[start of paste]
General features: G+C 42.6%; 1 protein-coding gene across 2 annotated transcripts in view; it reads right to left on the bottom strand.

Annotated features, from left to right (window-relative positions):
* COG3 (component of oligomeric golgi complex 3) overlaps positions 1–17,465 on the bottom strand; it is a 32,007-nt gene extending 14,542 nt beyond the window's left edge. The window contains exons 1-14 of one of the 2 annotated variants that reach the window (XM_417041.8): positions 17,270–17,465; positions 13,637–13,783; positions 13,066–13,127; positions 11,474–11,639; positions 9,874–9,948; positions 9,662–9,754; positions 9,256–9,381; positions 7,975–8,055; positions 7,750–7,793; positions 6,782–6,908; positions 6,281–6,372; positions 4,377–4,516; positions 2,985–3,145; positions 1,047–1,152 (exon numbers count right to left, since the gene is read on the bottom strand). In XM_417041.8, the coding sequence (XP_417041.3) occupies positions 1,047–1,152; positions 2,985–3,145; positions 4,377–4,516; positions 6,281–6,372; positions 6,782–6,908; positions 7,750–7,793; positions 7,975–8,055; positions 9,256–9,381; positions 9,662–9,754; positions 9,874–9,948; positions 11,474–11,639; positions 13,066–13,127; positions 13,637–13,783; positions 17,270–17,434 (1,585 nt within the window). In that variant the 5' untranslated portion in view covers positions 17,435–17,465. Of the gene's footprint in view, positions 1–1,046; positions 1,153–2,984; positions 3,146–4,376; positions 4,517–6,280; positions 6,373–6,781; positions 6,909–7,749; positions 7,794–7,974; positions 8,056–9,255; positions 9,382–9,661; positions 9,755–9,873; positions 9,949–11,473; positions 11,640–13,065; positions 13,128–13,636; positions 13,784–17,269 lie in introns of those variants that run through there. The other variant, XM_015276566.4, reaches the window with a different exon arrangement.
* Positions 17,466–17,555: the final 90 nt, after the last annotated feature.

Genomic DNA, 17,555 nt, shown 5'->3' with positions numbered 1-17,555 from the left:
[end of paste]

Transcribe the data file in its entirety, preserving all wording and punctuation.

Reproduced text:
General features: G+C 42.6%; 1 protein-coding gene across 2 annotated transcripts in view; it reads right to left on the bottom strand.

Annotated features, from left to right (window-relative positions):
* COG3 (component of oligomeric golgi complex 3) overlaps positions 1–17,465 on the bottom strand; it is a 32,007-nt gene extending 14,542 nt beyond the window's left edge. The window contains exons 1-14 of one of the 2 annotated variants that reach the window (XM_417041.8): positions 17,270–17,465; positions 13,637–13,783; positions 13,066–13,127; positions 11,474–11,639; positions 9,874–9,948; positions 9,662–9,754; positions 9,256–9,381; positions 7,975–8,055; positions 7,750–7,793; positions 6,782–6,908; positions 6,281–6,372; positions 4,377–4,516; positions 2,985–3,145; positions 1,047–1,152 (exon numbers count right to left, since the gene is read on the bottom strand). In XM_417041.8, the coding sequence (XP_417041.3) occupies positions 1,047–1,152; positions 2,985–3,145; positions 4,377–4,516; positions 6,281–6,372; positions 6,782–6,908; positions 7,750–7,793; positions 7,975–8,055; positions 9,256–9,381; positions 9,662–9,754; positions 9,874–9,948; positions 11,474–11,639; positions 13,066–13,127; positions 13,637–13,783; positions 17,270–17,434 (1,585 nt within the window). In that variant the 5' untranslated portion in view covers positions 17,435–17,465. Of the gene's footprint in view, positions 1–1,046; positions 1,153–2,984; positions 3,146–4,376; positions 4,517–6,280; positions 6,373–6,781; positions 6,909–7,749; positions 7,794–7,974; positions 8,056–9,255; positions 9,382–9,661; positions 9,755–9,873; positions 9,949–11,473; positions 11,640–13,065; positions 13,128–13,636; positions 13,784–17,269 lie in introns of those variants that run through there. The other variant, XM_015276566.4, reaches the window with a different exon arrangement.
* Positions 17,466–17,555: the final 90 nt, after the last annotated feature.

Genomic DNA, 17,555 nt, shown 5'->3' with positions numbered 1-17,555 from the left: